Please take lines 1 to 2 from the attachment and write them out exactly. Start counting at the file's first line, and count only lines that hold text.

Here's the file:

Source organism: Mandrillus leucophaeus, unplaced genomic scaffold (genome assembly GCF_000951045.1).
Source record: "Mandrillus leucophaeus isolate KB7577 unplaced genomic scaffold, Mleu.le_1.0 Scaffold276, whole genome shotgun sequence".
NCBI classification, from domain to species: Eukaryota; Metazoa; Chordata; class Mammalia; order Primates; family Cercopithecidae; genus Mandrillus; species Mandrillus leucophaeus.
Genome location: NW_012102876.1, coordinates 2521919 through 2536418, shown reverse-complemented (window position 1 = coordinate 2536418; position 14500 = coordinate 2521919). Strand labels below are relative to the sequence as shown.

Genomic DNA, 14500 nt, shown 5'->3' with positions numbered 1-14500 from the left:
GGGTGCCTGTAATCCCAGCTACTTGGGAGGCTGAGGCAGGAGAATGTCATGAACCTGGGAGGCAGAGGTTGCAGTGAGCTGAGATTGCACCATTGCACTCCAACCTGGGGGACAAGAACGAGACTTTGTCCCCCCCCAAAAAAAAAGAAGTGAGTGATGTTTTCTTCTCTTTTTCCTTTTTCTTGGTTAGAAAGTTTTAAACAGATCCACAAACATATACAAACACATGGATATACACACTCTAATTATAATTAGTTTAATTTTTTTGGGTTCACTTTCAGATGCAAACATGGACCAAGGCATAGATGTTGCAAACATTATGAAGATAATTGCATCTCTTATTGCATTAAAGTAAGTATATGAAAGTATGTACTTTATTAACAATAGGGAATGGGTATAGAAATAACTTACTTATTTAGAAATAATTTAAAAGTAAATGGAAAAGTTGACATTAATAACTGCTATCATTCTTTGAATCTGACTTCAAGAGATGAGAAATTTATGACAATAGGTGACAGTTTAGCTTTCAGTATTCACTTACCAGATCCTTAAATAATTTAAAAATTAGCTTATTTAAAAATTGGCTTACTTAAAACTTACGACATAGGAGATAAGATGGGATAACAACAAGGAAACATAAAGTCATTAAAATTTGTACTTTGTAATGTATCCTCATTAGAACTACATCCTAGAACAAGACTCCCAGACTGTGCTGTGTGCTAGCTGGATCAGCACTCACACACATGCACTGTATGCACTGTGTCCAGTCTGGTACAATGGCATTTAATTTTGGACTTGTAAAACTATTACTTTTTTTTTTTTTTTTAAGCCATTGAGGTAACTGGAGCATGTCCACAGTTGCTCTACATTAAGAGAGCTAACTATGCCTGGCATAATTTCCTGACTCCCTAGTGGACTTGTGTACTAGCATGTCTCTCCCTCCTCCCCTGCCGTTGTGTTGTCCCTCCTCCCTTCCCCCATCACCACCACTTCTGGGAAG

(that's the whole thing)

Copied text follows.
Source organism: Mandrillus leucophaeus, unplaced genomic scaffold (genome assembly GCF_000951045.1).
Source record: "Mandrillus leucophaeus isolate KB7577 unplaced genomic scaffold, Mleu.le_1.0 Scaffold276, whole genome shotgun sequence".